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Persistent autism-relevant behavioral phenotype and social neuropeptide alterations in female mice offspring induced by maternal transfer of PBDE congeners in the commercial mixture DE-71.

Abstract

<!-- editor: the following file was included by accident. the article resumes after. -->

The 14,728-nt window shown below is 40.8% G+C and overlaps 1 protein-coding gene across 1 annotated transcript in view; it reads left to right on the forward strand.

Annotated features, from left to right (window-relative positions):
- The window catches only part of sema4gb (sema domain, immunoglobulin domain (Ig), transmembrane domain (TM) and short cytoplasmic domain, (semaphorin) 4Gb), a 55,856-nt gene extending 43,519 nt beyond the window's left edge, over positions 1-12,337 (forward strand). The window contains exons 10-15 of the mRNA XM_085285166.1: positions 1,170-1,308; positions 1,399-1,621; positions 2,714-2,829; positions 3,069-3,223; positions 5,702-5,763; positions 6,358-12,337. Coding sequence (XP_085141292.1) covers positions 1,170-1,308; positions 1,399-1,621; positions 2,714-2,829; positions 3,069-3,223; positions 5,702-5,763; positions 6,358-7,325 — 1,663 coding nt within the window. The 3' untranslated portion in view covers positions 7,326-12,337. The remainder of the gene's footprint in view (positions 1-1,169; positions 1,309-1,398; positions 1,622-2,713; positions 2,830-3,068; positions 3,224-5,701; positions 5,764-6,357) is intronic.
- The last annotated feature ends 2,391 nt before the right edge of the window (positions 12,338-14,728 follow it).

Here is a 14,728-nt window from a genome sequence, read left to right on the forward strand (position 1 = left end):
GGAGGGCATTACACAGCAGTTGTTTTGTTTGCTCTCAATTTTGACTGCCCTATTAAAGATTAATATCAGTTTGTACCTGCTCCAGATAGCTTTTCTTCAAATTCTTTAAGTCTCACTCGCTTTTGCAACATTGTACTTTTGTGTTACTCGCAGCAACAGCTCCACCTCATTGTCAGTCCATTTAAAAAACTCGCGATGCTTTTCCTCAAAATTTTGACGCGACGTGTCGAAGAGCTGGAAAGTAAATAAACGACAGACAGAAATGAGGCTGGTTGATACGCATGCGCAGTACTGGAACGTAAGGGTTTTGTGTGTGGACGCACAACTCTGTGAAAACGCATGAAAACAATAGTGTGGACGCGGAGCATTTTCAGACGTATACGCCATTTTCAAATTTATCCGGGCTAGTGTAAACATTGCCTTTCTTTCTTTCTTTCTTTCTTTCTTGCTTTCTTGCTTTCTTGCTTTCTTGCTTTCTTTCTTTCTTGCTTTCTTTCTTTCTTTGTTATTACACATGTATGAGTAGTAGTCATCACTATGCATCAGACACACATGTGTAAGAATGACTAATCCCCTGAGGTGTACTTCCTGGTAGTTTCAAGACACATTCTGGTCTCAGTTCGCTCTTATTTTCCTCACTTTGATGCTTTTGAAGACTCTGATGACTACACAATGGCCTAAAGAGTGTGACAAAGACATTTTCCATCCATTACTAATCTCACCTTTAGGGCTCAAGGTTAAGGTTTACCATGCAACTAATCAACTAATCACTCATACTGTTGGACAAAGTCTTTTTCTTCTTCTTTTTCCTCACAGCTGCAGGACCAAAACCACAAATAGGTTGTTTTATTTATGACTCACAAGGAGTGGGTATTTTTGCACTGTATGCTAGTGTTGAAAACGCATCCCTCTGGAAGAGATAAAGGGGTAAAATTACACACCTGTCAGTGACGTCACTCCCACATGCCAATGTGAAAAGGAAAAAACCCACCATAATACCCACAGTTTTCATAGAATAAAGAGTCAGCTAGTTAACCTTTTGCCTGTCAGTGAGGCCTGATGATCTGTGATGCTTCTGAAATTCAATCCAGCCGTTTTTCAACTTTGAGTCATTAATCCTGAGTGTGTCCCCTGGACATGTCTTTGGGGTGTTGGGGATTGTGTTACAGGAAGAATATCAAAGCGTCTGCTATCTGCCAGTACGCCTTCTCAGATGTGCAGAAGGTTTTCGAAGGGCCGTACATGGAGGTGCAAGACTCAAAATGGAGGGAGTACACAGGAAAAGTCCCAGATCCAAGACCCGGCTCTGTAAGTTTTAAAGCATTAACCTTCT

Polybrominated diphenyl ethers (PBDEs) are ubiquitous persistent organic pollutants (POPs) that are known neuroendocrine disrupting chemicals with adverse neurodevelopmental effects. PBDEs may act as risk factors for autism spectrum disorders (ASD), characterized by abnormal psychosocial functioning, although direct evidence is currently lacking. Using a translational exposure model, we tested the hypothesis that maternal transfer of a commercial mixture of PBDEs, DE-71, produces ASD-relevant behavioral and neurochemical deficits in female offspring. C57Bl6/N mouse dams (F0) were exposed to DE-71 via oral administration of 0 (VEH/CON), 0.1 (L-DE-71) or 0.4 (H-DE-71) mg/kg bw/d from 3 wk prior to gestation through end of lactation. Mass spectrometry analysis indicated in utero and lactational transfer of PBDEs (in ppb) to F1 female offspring brain tissue at postnatal day (PND) 15 which was reduced by PND 110. Neurobehavioral testing of social novelty preference (SNP) and social recognition memory (SRM) revealed that adult L-DE-71 F1 offspring display deficient short- and long-term SRM, in the absence of reduced sociability, and increased repetitive behavior. These effects were concomitant with reduced olfactory discrimination of social odors. Additionally, L-DE-71 exposure also altered short-term novel object recognition memory but not anxiety or depressive-like behavior. Moreover, F1 L-DE-71 displayed downregulated mRNA transcripts for oxytocin (Oxt) in the bed nucleus of the stria terminalis (BNST) and supraoptic nucleus, and vasopressin (Avp) in the BNST and upregulated Avp1ar in BNST, and Oxtr in the paraventricular nucleus. Our work demonstrates that developmental PBDE exposure produces ASD-relevant neurochemical, olfactory processing and behavioral phenotypes that may result from early neurodevelopmental reprogramming within central social and memory networks.

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